Get off the beaten path in Florence… without even leaving the historic center! Just walking across the River Arno brings you to one of our favorite neighborhoods in Florence: the Oltrarno. (The name means “beyond the Arno.”) Here are six sights you can’t miss in Florence—that all happen to be in the Oltrarno!
The Palazzo Pitti
Thought that the only two art museums you “had” to see were the Uffizi and Accademia? Think again! If you’re into art, then you can’t miss the Pitti Palace. Located just over the Ponte Vecchio from the heart of Florence, the Renaissance-era palace belonged to Luca Pitti, a Florentine banker; the Medici family bought it in 1549, and it became the ruling family’s main residence.
The palace today is home to the Palatine Gallery, with more than 500 paintings, most from the Renaissance. Many might look familiar from a past art history course or a History Channel documentary on the Renaissance; the collection includes works by Titian, Perugino, Raphael, Correggio, and Rubens. Some of the rooms were frescoed by the famous Baroque artist Pietro da Cortona. The Palazzo Pitti also has several lesser-known collections, including museums devoted to silver, porcelain, modern art, and fashion.
Looking for a bit of green during your Florence stay? At 11 acres, the Boboli Gardens make up one of the biggest public parks in central Florence. Laid out originally in the 16th century, the Boboli Gardens—which are attached to the Palazzo Pitti—are formal gardens, with a twist: They have outdoor sculptures including ancient Roman statues and, most famously, striking Mannerist works, including a grotto that was carved to look as if it was dripping with stalactites and houses copies of important Renaissance and Baroque works.
Okay, maybe it doesn’t count as a “sight,” but we think it’s worth seeing! Florence is known for its artisans—but, sadly, most in the center have been pushed out by souvenir shops and touristy trattorias. (Even those that “look” artisanal often have imported goods: if there isn’t a workbench in the back of the store, always be wary!). Head across the Arno, though, and go back to a time where chain stores weren’t the norm. The whole area around the Piazza di Santo Spirito still thrums with artisanal traditions. Some of our favorites: La Carta di Omero (bookbinding and handmade marbled paper), Filippini e Paoletti (mosaics handcrafted from Murano glass), Mara Broccardi (handmade and bespoke ladies’ shoes), and Ugo Bellini (handmade jewellery). Peek in even if you’re not planning to buy—there’s nothing like watching the artisans at work.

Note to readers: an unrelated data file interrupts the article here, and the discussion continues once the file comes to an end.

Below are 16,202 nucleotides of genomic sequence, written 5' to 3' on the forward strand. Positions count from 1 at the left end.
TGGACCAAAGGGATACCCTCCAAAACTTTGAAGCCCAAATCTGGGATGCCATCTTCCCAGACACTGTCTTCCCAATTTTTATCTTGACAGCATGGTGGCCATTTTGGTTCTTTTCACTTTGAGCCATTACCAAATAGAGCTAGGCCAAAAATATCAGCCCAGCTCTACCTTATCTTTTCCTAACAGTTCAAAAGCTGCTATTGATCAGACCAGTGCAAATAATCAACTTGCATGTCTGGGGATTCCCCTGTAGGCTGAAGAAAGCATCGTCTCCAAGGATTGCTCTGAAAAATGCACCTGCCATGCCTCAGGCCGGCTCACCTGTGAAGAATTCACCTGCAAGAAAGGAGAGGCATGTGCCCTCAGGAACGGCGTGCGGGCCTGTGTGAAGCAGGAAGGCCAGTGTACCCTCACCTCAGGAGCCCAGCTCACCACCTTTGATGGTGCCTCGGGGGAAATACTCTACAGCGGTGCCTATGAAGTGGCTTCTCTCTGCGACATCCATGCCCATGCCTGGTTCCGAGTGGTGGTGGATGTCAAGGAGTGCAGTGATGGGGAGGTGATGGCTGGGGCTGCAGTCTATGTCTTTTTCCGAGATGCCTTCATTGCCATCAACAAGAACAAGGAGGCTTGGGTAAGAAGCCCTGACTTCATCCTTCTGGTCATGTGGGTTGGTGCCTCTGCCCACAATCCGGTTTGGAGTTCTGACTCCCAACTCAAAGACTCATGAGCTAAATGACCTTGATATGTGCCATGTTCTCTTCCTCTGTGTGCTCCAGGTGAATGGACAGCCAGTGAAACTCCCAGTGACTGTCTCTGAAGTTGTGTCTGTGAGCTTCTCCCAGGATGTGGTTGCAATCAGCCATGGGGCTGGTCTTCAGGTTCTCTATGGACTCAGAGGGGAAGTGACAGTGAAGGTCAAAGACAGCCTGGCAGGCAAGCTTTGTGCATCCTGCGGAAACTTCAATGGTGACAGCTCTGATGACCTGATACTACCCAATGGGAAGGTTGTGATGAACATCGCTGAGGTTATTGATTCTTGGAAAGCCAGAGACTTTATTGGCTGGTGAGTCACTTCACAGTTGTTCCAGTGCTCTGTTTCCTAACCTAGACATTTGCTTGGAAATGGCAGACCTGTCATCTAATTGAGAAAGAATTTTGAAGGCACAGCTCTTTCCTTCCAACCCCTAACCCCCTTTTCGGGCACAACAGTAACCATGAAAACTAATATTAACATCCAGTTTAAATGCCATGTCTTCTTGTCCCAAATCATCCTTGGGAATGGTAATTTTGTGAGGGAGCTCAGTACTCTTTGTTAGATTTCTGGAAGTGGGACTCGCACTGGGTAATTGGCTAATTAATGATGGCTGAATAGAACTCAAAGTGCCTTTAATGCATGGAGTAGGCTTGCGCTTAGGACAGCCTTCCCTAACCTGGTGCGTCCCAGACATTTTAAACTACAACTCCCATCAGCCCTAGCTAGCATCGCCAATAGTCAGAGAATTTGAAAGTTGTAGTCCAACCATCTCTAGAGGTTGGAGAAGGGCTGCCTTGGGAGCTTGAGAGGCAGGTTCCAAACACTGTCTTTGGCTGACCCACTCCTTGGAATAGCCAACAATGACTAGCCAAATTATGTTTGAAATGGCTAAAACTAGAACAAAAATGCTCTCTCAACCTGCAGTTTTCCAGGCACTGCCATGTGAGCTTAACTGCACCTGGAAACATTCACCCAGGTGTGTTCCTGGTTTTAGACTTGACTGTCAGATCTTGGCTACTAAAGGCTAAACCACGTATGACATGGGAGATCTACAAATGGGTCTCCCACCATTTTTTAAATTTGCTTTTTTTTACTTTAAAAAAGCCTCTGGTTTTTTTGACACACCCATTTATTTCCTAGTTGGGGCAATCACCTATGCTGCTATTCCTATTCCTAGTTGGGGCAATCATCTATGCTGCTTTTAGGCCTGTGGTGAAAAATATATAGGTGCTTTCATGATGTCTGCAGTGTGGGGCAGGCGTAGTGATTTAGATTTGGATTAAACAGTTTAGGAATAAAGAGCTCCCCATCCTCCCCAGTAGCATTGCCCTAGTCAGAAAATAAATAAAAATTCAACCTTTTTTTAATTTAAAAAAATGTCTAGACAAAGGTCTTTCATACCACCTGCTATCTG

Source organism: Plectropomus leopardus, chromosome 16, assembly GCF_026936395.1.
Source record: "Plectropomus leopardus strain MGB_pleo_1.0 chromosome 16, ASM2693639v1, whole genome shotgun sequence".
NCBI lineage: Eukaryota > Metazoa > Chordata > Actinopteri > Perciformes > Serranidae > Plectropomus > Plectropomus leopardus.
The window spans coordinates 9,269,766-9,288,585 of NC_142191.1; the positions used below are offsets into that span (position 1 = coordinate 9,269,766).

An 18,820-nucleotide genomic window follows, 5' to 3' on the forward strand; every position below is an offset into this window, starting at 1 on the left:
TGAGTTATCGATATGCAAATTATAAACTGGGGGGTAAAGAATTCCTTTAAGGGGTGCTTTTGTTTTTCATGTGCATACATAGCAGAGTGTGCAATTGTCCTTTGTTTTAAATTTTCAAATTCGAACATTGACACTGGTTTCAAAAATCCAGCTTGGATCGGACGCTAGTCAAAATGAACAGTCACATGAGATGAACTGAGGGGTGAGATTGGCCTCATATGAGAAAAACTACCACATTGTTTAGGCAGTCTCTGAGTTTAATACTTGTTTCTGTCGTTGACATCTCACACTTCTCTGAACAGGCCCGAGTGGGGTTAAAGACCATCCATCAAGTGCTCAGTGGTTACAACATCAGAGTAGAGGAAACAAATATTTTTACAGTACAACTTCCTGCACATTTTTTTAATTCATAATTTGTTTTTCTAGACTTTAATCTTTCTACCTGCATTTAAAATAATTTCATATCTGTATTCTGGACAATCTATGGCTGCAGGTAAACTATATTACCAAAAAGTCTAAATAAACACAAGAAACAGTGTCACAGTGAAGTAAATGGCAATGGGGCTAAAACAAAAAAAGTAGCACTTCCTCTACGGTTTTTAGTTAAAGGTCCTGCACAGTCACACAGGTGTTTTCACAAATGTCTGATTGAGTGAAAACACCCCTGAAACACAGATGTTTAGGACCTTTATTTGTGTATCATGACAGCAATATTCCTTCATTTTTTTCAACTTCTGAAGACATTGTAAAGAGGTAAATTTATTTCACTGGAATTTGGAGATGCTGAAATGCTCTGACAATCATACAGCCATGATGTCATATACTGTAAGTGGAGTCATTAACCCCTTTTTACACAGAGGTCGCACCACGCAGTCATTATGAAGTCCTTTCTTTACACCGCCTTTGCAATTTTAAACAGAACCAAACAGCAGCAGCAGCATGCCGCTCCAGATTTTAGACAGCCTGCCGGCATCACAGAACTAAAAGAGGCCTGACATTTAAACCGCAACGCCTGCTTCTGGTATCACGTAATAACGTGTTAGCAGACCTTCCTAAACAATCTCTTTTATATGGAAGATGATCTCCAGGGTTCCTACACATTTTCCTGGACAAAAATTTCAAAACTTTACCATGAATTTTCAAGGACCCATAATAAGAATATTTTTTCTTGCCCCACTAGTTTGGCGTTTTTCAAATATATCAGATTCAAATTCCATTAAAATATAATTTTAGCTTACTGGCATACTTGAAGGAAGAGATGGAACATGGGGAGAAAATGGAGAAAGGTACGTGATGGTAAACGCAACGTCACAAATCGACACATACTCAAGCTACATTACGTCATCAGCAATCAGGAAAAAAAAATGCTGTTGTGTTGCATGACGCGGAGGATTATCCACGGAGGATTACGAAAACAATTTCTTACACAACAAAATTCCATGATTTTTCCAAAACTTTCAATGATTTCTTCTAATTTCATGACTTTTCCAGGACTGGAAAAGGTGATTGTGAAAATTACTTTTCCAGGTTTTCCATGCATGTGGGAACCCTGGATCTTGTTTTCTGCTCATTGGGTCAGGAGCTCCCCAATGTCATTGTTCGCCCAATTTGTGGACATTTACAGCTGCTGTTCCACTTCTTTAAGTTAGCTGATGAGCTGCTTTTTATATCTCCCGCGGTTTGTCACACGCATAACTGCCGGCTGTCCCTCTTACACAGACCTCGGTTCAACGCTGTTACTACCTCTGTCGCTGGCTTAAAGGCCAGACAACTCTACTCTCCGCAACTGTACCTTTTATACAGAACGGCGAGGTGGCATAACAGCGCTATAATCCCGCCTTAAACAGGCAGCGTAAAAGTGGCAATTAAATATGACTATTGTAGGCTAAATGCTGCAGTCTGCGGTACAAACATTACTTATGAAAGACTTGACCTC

Located in the Church of Santa Maria del Carmine, the Brancacci Chapel provides a spectacular chance to actually chart the development of the Renaissance… with your own eyes. That’s because Masaccio, often called the father of the Renaissance, began frescoing the chapel in the 1420s at just 21 years of age. (He’d taken over from his master, Masolino, who left to paint for the king of Hungary). But Masaccio died at 27, and his frescoes were left unfinished… until the 1480s. Filippino Lippi completed the frescoes, 60 years after they’d begun.
The result? The frescoes are a great way to see how Renaissance art developed from its earliest years to the midway point. That’s not to mention that the frescoes are simply stunning: Masaccio’s “Tribute Money” is one of the most famous pieces of the early Renaissance, and his frescoes were so important, Michelangelo trained by copying them.
Basilica of S. Maria del Santo Spirito
This church, often simply called “Santo Spirito,” might be unassuming-looking from the outside. But it has a serious pedigree: It was designed by Brunelleschi. Yes, the guy behind the dome. Although his facade for the basilica never was completed, the interior, with its Latin cross and 40 side chapels, is fairly true to his original design. Don’t miss the frescoes by Filippino Lippi in the transept—especially now that you’ve already seen the master’s work at the Brancacci Chapel!
Piazzale Michelangelo and the Church of San Miniato al Monte
Stretch your legs—or grab a bus—for the best view of Florence around. This is where postcard photographers get their shots. You can see it all: the Duomo, the Ponte Vecchio, the Uffizi, even the mountains in the distance. And, even if you don’t think you can take one more church, pay a visit to the Church of San Miniato al Monte. An absolute gem of a church, the basilica dates back to the 11th century and is one of the finest Romanesque churches in all of Italy. And Pinocchio’s creator is buried in the cemetery outside. (If you don’t want to make the 20-minute walk up to Piazzale Michelangelo and San Minato al Monte, you can take buses 12 or 13 from Ponte alle Grazie to the piazza)